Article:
Death in the Tunnel – Miles Burton

I love that Poisoned Pen Press and another publisher or two are seeking out and bringing back Golden Age mysteries, really solid books written in the thirties and often only rarely seen since. I’d never come across Miles Burton (“one of the pen-names used by Cecil John Street”) before, and how marvelous is it to find a new-to-me author with a decent bibliography I get to read?

Pretty marvelous, is how marvelous.

Now, Miles Burton was no Dorothy L. Sayers or Josephine Tey, an author I’ll follow anywhere. But he was pretty darn good. The crime in this book is a sort of a twist on a locked-room mystery: a death that takes place on a train as it goes through a tunnel. It looks like a suicide. Suicide makes sense. Murder makes no sense at all. But our detective, Inspector Arnold, and his buddy Desmond Merrion (“a wealthy amateur expert in criminology”), don’t like it as a suicide.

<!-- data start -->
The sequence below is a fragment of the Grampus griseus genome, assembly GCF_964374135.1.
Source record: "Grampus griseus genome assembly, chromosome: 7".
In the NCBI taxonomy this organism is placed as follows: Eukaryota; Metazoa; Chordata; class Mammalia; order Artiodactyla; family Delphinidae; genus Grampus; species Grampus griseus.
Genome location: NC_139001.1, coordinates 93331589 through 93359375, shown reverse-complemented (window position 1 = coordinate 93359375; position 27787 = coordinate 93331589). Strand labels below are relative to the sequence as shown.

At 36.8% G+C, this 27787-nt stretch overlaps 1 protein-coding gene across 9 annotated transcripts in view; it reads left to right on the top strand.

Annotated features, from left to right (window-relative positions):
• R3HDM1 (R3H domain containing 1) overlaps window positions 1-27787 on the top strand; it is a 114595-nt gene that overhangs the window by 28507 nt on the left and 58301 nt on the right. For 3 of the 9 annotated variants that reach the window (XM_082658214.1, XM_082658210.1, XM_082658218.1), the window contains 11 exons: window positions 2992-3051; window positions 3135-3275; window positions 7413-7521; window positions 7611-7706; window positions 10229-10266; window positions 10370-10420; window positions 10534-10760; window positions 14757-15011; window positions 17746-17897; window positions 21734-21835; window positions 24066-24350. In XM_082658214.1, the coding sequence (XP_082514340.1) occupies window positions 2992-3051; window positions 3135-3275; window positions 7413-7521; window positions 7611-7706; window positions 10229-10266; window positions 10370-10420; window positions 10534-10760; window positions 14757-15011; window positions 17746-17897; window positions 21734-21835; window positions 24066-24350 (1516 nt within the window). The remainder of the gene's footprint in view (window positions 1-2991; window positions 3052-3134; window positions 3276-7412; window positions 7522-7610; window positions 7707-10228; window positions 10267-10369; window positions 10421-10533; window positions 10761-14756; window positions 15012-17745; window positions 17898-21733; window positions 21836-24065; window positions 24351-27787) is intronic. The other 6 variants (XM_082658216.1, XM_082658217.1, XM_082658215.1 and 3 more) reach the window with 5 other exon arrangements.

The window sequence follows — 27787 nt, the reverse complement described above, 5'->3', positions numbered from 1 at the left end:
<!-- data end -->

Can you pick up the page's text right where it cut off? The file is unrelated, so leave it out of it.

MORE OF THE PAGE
Merrion is, perhaps, a few too many miles ahead of the professional, and the professional just a tad too content with following along behind – but even so it’s a good story, nicely told. One thing In particular that I like is the almost twenty-first century level of caution in the investigators statements. No one seems willing to say “This is the gun used to shoot the victim” or “this is the bullet that killed him”; it is all about the evidence. It’s so common for a mystery to set up a really corking situation, only to fizzle in the solution – and that doesn’t happen here. The plotting was clever, if a bit confusing at a time (“who’s that, now?”), and the solution satisfying. I look forward to more.

The usual disclaimer: I received this book via Netgalley for review – my thanks to them and the publisher.

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